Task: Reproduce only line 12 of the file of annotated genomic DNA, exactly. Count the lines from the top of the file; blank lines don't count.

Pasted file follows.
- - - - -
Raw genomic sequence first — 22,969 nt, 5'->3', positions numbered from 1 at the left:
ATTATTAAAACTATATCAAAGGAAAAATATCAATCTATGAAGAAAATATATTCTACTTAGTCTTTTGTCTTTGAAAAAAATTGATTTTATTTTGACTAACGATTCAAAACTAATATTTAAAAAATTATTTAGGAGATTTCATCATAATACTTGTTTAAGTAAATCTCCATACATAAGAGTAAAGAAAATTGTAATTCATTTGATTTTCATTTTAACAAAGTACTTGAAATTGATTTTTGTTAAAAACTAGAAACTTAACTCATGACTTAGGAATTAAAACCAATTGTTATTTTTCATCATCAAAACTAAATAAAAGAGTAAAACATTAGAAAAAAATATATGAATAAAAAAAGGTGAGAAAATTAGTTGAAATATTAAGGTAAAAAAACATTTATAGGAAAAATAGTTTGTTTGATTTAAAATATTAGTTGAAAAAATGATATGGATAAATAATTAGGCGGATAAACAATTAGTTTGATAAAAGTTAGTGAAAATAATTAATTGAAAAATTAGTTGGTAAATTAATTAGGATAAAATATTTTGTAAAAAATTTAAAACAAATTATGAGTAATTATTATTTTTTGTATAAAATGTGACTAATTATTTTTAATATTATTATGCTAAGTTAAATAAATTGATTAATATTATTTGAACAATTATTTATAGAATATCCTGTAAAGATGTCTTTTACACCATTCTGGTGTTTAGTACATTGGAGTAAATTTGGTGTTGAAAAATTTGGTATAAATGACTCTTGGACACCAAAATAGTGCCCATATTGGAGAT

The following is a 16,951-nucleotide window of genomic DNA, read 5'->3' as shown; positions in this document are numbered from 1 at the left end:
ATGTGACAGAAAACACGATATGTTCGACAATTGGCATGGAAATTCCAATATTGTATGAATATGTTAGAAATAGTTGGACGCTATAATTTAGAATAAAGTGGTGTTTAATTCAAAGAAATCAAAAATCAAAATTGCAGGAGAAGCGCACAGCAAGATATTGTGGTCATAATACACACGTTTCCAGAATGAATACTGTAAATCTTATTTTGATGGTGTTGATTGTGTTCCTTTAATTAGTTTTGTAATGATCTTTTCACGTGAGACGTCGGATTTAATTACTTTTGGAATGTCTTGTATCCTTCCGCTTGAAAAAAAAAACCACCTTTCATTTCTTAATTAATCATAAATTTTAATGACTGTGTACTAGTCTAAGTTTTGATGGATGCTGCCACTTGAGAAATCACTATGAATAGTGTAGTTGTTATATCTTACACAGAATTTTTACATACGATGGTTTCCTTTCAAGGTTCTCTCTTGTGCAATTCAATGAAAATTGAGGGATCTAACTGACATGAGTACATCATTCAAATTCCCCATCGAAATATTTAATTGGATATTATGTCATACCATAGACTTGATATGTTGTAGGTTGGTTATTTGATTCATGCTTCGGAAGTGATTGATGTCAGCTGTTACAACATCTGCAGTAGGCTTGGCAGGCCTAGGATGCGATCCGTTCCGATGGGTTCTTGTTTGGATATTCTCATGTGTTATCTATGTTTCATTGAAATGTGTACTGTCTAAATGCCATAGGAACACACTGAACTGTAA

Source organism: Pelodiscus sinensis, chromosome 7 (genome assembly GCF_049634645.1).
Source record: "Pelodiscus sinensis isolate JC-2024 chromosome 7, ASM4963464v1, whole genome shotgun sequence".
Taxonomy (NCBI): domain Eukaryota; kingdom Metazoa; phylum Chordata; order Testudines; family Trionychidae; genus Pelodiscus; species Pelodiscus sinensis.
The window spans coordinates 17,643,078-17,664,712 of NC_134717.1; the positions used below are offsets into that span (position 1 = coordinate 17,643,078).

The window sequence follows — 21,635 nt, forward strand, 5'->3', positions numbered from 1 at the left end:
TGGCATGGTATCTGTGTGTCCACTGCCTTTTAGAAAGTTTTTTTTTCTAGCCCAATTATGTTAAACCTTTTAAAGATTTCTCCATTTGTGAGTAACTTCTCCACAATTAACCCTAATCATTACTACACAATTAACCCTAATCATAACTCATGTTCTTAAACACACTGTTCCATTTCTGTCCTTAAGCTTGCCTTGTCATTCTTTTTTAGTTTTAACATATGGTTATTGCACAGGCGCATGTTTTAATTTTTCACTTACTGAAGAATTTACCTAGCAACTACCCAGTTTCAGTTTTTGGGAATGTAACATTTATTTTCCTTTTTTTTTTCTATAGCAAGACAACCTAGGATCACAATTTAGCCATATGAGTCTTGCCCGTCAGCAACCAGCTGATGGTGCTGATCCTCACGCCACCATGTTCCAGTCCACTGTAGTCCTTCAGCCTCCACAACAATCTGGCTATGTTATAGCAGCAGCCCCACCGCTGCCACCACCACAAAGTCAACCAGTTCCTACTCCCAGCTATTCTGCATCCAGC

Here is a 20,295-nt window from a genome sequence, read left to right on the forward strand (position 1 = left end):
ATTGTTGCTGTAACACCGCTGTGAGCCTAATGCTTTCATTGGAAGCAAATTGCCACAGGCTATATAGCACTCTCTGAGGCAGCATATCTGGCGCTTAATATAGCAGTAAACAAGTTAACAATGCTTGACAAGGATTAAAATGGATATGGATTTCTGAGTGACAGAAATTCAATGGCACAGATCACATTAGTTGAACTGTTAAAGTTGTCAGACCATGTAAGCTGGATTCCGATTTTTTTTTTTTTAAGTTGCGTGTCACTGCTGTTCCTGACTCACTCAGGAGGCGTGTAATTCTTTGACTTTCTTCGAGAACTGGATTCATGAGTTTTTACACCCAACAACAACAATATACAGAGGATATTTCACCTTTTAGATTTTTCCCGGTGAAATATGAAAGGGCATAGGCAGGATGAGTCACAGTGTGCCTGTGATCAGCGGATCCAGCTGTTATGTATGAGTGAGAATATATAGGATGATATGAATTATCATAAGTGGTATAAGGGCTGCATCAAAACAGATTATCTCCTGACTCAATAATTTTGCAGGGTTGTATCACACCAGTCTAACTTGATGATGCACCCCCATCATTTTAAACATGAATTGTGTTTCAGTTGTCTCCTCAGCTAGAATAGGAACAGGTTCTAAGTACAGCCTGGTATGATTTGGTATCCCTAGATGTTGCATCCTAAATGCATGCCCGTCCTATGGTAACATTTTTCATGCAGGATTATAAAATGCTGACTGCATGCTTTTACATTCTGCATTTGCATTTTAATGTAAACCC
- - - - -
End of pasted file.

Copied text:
ATTGTTGCTGTAACACCGCTGTGAGCCTAATGCTTTCATTGGAAGCAAATTGCCACAGGCTATATAGCACTCTCTGAGGCAGCATATCTGGCGCTTAATATAGCAGTAAACAAGTTAACAATGCTTGACAAGGATTAAAATGGATATGGATTTCTGAGTGACAGAAATTCAATGGCACAGATCACATTAGTTGAACTGTTAAAGTTGTCAGACCATGTAAGCTGGATTCCGATTTTTTTTTTTTTAAGTTGCGTGTCACTGCTGTTCCTGACTCACTCAGGAGGCGTGTAATTCTTTGACTTTCTTCGAGAACTGGATTCATGAGTTTTTACACCCAACAACAACAATATACAGAGGATATTTCACCTTTTAGATTTTTCCCGGTGAAATATGAAAGGGCATAGGCAGGATGAGTCACAGTGTGCCTGTGATCAGCGGATCCAGCTGTTATGTATGAGTGAGAATATATAGGATGATATGAATTATCATAAGTGGTATAAGGGCTGCATCAAAACAGATTATCTCCTGACTCAATAATTTTGCAGGGTTGTATCACACCAGTCTAACTTGATGATGCACCCCCATCATTTTAAACATGAATTGTGTTTCAGTTGTCTCCTCAGCTAGAATAGGAACAGGTTCTAAGTACAGCCTGGTATGATTTGGTATCCCTAGATGTTGCATCCTAAATGCATGCCCGTCCTATGGTAACATTTTTCATGCAGGATTATAAAATGCTGACTGCATGCTTTTACATTCTGCATTTGCATTTTAATGTAAACCC